It all goes wrong in the afternoon, though. Shortly after the beginning of a regularity, the tulip notes stop making any sense. “We must have wrong-slotted,” says Francis. “We can’t have done,” I protest, while secretly wondering where on earth we are. I persuade Francis to press on and see if we come to the next tulip note, which is a Give Way junction. We do, but things don’t become any clearer after that, and even Francis begins to think that the routebook is wrong, not the imbecile alongside him.
Finally, we see some HERO arrows pointing the way, which confirms that the mistake wasn’t ours. Confusion reigns throughout the field, and there’s no option but to cancel the regularity.
Francis knows how much I love Shelsley Walsh, and offers to let me take the wheel for the test there. He then insists that I do the Chateau Impney stage, too – despite him having spent three out of our four days together not driving his own car – and we finish the day 17th overall.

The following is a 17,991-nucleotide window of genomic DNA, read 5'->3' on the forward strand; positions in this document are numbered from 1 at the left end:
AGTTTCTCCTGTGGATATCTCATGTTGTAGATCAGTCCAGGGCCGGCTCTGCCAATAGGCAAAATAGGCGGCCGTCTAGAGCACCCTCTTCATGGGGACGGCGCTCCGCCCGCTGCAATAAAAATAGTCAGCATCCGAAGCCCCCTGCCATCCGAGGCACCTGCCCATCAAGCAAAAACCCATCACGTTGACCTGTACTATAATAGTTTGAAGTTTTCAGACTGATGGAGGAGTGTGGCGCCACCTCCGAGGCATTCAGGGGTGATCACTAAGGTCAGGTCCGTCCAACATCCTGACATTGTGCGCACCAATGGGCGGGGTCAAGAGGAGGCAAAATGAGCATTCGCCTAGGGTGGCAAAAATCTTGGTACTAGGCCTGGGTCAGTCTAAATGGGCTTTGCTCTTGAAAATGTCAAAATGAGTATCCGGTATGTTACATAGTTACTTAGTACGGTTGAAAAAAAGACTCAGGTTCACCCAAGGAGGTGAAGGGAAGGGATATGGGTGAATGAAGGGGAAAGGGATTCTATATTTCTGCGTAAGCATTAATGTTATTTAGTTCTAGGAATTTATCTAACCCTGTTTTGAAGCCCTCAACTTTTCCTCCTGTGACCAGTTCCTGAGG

With both of us having prior commitments, Chateau Impney sadly marks the end of our event. The concentration required has been immense. The navigators never stop navigating – it’s not as if everything is signposted between tests and regularities – and, Monday aside, we’ve been on the road each day from 8am until 6pm.
That said, if getting to drive a 4.3 Alvis is special enough, doing it day after day on Britain’s finest roads has been a genuine privilege.